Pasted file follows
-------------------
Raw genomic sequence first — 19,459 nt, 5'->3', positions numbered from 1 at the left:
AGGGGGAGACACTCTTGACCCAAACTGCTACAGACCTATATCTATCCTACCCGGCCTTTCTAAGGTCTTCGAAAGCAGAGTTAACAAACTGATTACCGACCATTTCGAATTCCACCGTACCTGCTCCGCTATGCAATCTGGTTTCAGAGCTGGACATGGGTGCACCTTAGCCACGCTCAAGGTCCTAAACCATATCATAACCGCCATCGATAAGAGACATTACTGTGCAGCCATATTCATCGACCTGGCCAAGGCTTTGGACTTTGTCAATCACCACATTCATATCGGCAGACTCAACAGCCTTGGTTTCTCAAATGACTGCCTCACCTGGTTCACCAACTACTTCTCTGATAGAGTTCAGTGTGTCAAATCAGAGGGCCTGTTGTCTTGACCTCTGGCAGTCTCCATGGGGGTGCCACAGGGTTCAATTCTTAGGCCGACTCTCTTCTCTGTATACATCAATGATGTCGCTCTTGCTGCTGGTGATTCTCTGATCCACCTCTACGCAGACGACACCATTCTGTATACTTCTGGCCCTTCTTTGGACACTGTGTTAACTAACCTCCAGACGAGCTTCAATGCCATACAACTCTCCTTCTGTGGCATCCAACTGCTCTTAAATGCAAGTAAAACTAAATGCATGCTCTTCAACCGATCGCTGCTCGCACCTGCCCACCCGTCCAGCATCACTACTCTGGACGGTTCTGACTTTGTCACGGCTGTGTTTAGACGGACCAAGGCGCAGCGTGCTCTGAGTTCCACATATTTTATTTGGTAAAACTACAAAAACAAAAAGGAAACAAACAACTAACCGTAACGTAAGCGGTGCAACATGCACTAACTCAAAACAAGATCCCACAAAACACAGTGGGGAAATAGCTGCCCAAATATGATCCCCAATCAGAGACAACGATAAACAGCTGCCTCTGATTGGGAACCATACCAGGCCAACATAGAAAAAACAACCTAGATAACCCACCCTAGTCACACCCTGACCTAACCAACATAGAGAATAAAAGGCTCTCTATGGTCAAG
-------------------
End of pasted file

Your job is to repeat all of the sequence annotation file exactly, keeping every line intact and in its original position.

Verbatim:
Raw genomic sequence first — 19,459 nt, 5'->3', positions numbered from 1 at the left:
AGGGGGAGACACTCTTGACCCAAACTGCTACAGACCTATATCTATCCTACCCGGCCTTTCTAAGGTCTTCGAAAGCAGAGTTAACAAACTGATTACCGACCATTTCGAATTCCACCGTACCTGCTCCGCTATGCAATCTGGTTTCAGAGCTGGACATGGGTGCACCTTAGCCACGCTCAAGGTCCTAAACCATATCATAACCGCCATCGATAAGAGACATTACTGTGCAGCCATATTCATCGACCTGGCCAAGGCTTTGGACTTTGTCAATCACCACATTCATATCGGCAGACTCAACAGCCTTGGTTTCTCAAATGACTGCCTCACCTGGTTCACCAACTACTTCTCTGATAGAGTTCAGTGTGTCAAATCAGAGGGCCTGTTGTCTTGACCTCTGGCAGTCTCCATGGGGGTGCCACAGGGTTCAATTCTTAGGCCGACTCTCTTCTCTGTATACATCAATGATGTCGCTCTTGCTGCTGGTGATTCTCTGATCCACCTCTACGCAGACGACACCATTCTGTATACTTCTGGCCCTTCTTTGGACACTGTGTTAACTAACCTCCAGACGAGCTTCAATGCCATACAACTCTCCTTCTGTGGCATCCAACTGCTCTTAAATGCAAGTAAAACTAAATGCATGCTCTTCAACCGATCGCTGCTCGCACCTGCCCACCCGTCCAGCATCACTACTCTGGACGGTTCTGACTTTGTCACGGCTGTGTTTAGACGGACCAAGGCGCAGCGTGCTCTGAGTTCCACATATTTTATTTGGTAAAACTACAAAAACAAAAAGGAAACAAACAACTAACCGTAACGTAAGCGGTGCAACATGCACTAACTCAAAACAAGATCCCACAAAACACAGTGGGGAAATAGCTGCCCAAATATGATCCCCAATCAGAGACAACGATAAACAGCTGCCTCTGATTGGGAACCATACCAGGCCAACATAGAAAAAACAACCTAGATAACCCACCCTAGTCACACCCTGACCTAACCAACATAGAGAATAAAAGGCTCTCTATGGTCAAG